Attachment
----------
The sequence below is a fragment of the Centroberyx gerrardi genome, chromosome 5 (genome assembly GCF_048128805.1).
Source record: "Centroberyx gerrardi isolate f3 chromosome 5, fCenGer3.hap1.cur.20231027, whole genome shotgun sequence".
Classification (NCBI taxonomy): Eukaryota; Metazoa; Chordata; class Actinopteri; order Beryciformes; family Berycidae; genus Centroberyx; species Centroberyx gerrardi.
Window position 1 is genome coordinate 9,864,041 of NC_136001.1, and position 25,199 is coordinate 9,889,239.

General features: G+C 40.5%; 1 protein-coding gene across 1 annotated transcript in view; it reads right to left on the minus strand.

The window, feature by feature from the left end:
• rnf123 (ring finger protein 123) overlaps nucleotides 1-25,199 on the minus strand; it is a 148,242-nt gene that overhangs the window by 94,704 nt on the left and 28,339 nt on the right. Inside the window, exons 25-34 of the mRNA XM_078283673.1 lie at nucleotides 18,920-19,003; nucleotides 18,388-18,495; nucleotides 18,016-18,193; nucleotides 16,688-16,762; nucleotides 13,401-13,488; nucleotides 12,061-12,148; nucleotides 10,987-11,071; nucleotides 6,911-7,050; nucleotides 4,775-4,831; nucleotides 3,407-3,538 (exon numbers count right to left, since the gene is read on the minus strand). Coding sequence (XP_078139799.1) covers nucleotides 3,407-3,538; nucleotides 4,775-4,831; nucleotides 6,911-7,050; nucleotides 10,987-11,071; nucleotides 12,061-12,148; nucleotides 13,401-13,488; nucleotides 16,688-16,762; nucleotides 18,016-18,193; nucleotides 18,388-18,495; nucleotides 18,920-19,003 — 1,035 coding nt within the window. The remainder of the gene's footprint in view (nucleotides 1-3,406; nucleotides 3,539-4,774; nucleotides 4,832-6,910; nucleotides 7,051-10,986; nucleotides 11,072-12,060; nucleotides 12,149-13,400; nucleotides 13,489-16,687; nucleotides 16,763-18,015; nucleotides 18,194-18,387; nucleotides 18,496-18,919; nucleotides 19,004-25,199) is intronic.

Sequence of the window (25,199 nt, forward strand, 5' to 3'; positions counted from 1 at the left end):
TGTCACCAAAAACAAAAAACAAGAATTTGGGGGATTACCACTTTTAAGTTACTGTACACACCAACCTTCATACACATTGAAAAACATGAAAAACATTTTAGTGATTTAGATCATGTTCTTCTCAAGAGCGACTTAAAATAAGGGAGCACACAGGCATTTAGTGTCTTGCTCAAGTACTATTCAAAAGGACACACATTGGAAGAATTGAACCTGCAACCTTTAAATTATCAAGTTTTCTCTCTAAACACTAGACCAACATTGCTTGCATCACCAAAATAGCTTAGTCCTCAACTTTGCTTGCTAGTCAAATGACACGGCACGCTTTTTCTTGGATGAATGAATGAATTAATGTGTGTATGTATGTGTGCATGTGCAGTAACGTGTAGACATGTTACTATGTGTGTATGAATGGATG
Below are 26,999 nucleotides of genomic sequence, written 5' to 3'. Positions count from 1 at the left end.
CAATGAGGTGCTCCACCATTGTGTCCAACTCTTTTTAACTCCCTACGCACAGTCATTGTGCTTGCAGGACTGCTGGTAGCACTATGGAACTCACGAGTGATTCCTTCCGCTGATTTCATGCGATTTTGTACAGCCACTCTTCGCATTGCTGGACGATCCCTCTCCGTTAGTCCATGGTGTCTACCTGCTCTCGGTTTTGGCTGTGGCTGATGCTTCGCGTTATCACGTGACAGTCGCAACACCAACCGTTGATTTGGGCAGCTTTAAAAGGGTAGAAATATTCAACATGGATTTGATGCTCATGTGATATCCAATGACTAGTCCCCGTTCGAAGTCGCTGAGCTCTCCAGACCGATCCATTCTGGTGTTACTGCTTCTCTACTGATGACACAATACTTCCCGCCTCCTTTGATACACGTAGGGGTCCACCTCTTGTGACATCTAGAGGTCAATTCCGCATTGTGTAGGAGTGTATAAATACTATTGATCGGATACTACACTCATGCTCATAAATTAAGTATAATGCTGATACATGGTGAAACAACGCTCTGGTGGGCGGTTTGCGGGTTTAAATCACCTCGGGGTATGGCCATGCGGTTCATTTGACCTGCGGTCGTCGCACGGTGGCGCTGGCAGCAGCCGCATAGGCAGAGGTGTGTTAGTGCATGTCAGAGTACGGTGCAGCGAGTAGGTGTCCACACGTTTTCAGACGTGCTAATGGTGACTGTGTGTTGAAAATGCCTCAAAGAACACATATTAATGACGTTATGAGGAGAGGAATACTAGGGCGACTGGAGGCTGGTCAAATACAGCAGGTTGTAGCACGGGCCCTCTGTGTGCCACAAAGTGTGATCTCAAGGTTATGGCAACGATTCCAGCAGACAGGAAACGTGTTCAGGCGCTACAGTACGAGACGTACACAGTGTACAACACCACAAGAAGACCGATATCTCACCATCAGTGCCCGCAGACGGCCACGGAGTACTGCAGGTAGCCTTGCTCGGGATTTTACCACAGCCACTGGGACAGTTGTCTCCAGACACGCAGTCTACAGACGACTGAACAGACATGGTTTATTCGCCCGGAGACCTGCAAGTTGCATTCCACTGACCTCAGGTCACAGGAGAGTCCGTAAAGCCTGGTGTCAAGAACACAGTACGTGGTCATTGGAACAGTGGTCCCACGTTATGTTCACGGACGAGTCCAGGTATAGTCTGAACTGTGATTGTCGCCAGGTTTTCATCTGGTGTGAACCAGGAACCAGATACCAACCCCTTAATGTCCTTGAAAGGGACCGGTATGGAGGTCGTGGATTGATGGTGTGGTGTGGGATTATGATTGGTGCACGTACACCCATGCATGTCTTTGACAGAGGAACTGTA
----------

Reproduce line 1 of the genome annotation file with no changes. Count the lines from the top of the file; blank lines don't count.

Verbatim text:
The sequence below is a fragment of the Centroberyx gerrardi genome, chromosome 5 (genome assembly GCF_048128805.1).